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Goa, the go-to destination...

In a postscript to his 'Passage to India' feature (Choice, June), Clive Nicholls experiences a new dimension of this remarkable country with a visit to magical Goa.

It's still dark when my train rumbles into Hospet Station. It's running late but that's normal- timetables are flexible here.

I'm really excited as I get on board, not because the train is he height of luxury- it isn't- but because I'm travelling with the locals for a few hundred miles, and can watch real life unfold as we rumble through tons, villages and open countryside on my way to Madgoan (Goa) in the west coast of India.

As soon as it's light, I go to sit in the carriage doorway; the doors are kept open and I sit on the steps to take in the sights and sounds of the towns waking up, and the kids smiling and waving as the train bumps and rattles its way along the tracks. I know that health and safety UK would want to give me a dressing down, but it's a wonderful experience as we pass close by families getting their day into gear. Everyone has time to give us a wave and it's a good feeling to be welcomed in that way.

I'm on the last couple of days of what has been a magical Explore! holiday, starting in Hyderabad and working our way across to Hospet before his last leg taking me to Goa.

At our first stop a few passengers swap over but it's the freight cars that see the most action as round bundles of baggage are rolled across the platform and taken on board. We run a bit late all day but it doesn't matter and we pull into Madgoan later in the afternoon. I was expecting Goa to be different and it certainly is. The road from the station to Panjim is good, and the influence of tourists and 400 years of Portuguese rule is all around, There's a more modern and slightly more western feel to the city.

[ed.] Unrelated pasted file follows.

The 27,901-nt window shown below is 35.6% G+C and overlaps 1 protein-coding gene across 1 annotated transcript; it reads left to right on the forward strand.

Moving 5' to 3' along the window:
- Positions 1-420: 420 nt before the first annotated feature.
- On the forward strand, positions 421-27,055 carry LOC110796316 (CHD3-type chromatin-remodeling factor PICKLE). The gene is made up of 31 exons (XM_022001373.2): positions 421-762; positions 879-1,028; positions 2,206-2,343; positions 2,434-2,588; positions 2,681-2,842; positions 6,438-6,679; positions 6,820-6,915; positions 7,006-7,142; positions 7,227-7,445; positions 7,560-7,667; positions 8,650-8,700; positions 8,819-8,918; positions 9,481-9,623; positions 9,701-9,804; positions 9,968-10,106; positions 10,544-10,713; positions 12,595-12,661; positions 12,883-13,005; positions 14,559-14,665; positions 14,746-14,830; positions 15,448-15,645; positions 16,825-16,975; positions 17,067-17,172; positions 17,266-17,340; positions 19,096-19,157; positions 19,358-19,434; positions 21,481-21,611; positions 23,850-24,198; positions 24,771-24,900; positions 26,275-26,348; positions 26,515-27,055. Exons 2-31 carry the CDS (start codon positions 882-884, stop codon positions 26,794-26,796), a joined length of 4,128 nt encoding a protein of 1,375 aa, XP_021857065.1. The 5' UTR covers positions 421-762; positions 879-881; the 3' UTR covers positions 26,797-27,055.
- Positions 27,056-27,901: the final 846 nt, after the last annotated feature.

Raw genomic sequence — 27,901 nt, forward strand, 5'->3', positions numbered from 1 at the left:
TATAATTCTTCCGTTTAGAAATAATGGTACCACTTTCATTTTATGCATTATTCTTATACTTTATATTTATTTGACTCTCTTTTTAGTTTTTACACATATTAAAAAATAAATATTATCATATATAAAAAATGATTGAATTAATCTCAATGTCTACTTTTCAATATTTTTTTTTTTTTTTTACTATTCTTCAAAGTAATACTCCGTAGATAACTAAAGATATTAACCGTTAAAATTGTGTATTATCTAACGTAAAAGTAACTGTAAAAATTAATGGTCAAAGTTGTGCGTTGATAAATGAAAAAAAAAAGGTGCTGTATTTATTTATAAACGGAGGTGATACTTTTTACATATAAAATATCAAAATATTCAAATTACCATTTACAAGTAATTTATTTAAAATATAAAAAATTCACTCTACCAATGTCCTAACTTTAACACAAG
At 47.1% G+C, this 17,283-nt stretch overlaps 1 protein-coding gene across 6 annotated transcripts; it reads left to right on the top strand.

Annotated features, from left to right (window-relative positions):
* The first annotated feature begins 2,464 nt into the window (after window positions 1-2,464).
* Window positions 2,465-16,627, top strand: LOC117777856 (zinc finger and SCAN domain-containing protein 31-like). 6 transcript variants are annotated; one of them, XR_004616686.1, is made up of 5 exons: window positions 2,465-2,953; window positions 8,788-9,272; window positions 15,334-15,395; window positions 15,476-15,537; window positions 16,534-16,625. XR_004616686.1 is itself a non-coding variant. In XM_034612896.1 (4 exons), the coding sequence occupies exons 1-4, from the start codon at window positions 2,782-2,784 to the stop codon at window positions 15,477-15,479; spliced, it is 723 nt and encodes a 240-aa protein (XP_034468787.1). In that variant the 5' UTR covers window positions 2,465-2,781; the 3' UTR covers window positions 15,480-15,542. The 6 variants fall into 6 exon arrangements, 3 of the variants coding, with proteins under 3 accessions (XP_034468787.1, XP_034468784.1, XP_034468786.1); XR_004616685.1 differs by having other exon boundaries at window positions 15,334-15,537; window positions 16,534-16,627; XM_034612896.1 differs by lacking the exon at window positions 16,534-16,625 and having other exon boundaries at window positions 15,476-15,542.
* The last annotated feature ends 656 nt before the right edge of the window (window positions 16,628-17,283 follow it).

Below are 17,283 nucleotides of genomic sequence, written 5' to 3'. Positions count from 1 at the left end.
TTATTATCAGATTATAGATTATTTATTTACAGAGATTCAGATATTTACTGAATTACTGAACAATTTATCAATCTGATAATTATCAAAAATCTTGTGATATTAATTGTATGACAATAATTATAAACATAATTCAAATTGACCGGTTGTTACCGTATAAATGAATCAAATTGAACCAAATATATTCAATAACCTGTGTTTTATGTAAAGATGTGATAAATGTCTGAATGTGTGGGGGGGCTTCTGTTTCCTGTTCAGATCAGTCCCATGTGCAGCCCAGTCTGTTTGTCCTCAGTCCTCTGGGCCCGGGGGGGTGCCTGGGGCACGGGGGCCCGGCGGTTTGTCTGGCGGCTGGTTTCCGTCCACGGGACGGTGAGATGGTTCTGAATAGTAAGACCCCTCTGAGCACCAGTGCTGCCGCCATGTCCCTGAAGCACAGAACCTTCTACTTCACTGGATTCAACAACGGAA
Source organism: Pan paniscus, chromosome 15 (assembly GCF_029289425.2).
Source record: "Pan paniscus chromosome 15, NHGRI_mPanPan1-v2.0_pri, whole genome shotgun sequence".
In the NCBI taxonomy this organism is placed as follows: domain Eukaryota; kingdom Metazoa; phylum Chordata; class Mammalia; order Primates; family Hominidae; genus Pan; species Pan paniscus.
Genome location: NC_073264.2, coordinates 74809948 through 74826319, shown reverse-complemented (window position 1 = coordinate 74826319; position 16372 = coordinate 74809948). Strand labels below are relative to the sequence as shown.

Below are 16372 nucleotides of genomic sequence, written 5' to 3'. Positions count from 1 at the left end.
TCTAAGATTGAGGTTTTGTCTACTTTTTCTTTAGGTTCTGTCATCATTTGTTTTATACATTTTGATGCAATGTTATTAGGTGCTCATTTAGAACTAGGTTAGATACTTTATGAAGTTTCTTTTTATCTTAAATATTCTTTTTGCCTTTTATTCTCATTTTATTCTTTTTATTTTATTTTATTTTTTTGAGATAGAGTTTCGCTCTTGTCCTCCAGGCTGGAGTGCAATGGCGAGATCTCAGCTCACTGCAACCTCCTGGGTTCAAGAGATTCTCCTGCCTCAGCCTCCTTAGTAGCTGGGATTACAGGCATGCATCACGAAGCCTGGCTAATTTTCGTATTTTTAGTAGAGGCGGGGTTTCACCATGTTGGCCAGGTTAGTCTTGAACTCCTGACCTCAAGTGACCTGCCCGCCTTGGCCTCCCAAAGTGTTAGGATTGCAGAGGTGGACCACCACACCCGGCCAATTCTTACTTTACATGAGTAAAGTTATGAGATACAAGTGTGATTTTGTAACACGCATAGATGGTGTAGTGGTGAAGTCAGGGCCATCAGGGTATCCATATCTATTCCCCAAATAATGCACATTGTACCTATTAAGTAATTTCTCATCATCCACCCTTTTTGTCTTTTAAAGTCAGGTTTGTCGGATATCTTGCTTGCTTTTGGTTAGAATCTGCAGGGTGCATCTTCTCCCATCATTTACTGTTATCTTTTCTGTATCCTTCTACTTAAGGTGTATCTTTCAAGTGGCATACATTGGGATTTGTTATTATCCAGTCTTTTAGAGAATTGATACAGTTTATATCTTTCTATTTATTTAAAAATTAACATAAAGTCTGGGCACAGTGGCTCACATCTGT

In the evening I walk down to Church Square as the lights on the church of Our Lady of the Immaculate Conception flicker on. It's a big name and it's a big church. Dating back to the early 1600s, it was built on the site of an earlier chapel much used by the Portuguese sailors. Now, with later modifications, it's a magnificent landmark that dominates the city.

The centre here is more modern but the old town retains its colonial charm. A pedestrian bridge over Ourem Creek is having a makeover: the scaffolding looks amazing- a few bamboo poles suck into the riverbed and tied together with rope serves as a platform for the workers. It looks a bit wobbly but I don't think they've lost anyone yet.

In the morning I'm heading for the beach. Goa is perhaps best known for is its miles of sandy beaches and cafes. The Arabian Sea is warm and offers all the water sports and sunbeds that you need, but, as I'm not a beach type of person, I look beyond the sand to the river estuary.

Here the local fishermen are sorting their catch ready for the market. Boatmen are working on their craft and in the space of a few hundred yards it's back to real life away from the tourists. Sure, it' a bit scruffy in places, but fascinating all the same. I do succumb to the beach in the evening, enjoying a rum punch as I watch the sun go down.

It's a great experience in the bars and restaurants; most people seem to want to party on. For me, though, it's an early night, as I'm flying out in the morning.

As I wheel my case out to the bus, a ginger cat that had been sleeping under a Royal Enfield motorbike gives me the eye. Royal Enfield was a successful Midlands manufacturer in the UK (I always waned a Continental GT) but they are now made in India and seem o be thriving from the numbers I've seen here.

Explore! has put together a wonderful India package and the short visit to Goa adds a new dimension to the sights that I've seen earlier (Choice, June). India was amazing and I'd go back again in an instant.

Have you ever been to Goa? What did you think to it? 

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